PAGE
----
Wilson: Not without our sisters

Black women have carried us through, yet receive little respect and recognition in our cis-heteronormative and male-dominated world.

by Ariana Wilson

Say her name. 

Oluwatoyin Salau. Janet Wilson. Breonna Taylor. Sandra Bland. Tanisha Anderson. Dominique “Rem’mie” Fells. Riah Milton. Dominique Clayton. Michelle Cusseaux. Mya Hall. Rekia Boyd. Yvette Smith. Pamela Turner. Atatiana Jefferson. Miriam Carey. 

In the wake of George Floyd’s death, our country, and the entire world, experienced a collective wake-up call in the fight for Black people’s civil rights. While those of us in the Black community mourn the loss of another one of our brothers, many of us are not shocked by what transpired on 38th and Chicago. Police have a history of brutalizing the Black men in our community. Their displays of power date back to the days of slavery. But Black women, especially those in the queer community, have continuously been ignored, brutalized and sexualized with their stories erased throughout our history. 

I’m a Black woman. I’ve been on the receiving end of racial slurs and profiling. The idea that we get the shortest end of an already-short stick is not a novel concept to me. But waking up every morning these last few weeks to hear the news of another Black woman killed or targeted and attacked has instilled a new level of fear in me, for myself and for my loved ones, every time I leave the house. 

What’s most troubling, yet least surprising, is that law enforcement consistently ignores or even perpetuates violent crimes against Black women. It has been nearly 100 days since Breonna Taylor was killed sleeping in her own home. The officer responsible was recently fired but has yet to be arrested. Oluwatoyin Salau was invited into the home of her assailant, who offered her a place of refuge after she had shared that she was previously sexually assaulted and left with no place to stay. In what she thought was a safe place, Salau was reportedly raped and killed, then declared missing for days. Our policing and social structures failed both women, resulting in their lives ending prematurely. If not for social media, there’s a fair chance their stories would go undetected and untold.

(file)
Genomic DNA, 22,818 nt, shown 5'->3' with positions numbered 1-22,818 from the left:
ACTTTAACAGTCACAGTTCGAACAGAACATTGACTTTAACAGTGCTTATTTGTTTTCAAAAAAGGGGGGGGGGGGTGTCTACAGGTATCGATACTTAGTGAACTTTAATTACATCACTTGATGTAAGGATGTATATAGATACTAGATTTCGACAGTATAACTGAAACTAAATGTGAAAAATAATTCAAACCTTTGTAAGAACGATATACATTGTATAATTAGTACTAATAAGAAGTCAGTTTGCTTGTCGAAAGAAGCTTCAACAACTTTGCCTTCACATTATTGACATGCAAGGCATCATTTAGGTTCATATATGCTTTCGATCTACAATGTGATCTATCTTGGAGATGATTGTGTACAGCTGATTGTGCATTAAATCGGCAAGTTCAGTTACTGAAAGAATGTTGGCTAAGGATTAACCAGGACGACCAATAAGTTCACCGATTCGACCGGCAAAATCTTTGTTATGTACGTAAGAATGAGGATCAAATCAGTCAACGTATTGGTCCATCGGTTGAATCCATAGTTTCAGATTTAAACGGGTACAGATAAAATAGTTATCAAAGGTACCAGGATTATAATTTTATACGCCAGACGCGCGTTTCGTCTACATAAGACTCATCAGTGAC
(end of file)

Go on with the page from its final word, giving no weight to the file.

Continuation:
Black trans women are even more disproportionately affected. The majority of the 26 trans women killed in 2019 were Black women. Riah Milton and Dominique “Rem’mie” Fells were killed within the last few weeks, and the world was reminded of that added layer of fear that Black women face who are a part of the transgender community. It also reminded me of the importance of fighting for justice for all Black lives. That notion wasn’t something I was questioning before, but it was an aspect in which I lacked accountability. What had I been doing to listen and support my Black trans brothers and sisters? In what areas do I need to step up? 

I’ve seen the term “we’re only as good as our weakest link” circulate throughout the last few weeks on Twitter, with regard to organizing and protesting on the front lines. I’m angered every time I hear the word weak attributed to the trans community. Trans men and women, especially those in the Black community, are among the strongest and most courageous. Maybe the tweet’s intent was not malicious, but those eight words completely diminish the innovations and the contributions that the trans community have graciously shared with the cisgendered world. 

From Marsha P. Johnson’s work with Sylvia Rivera to found the Street Transvestite Action Revolutionaries, to CeCe McDonald’s fight against the discrimination and violence toward trans women after spending 19 months in a male prison, we owe a tremendous amount of respect and gratitude toward those women who wake up every day and dedicate their lives to bettering a community that rarely shows up to support and protect them. 

Black women have always been the ones to carry our fight for civil rights forward. We are consistently knocked down, shut out and even abused by others in our community, yet still manage to put that behind us to continue the fight. We all need to ask ourselves what we can do better for those in our community who are often overlooked, left behind or diminished to their deaths that make the front page of next morning’s paper. We are only strong if our entire community is supported and uplifted. 

I am only interested in Black liberation and freedom if it includes the recognition, respect and leadership from Black women who have got us to where we are today. And anything short of that is failure and cowardice.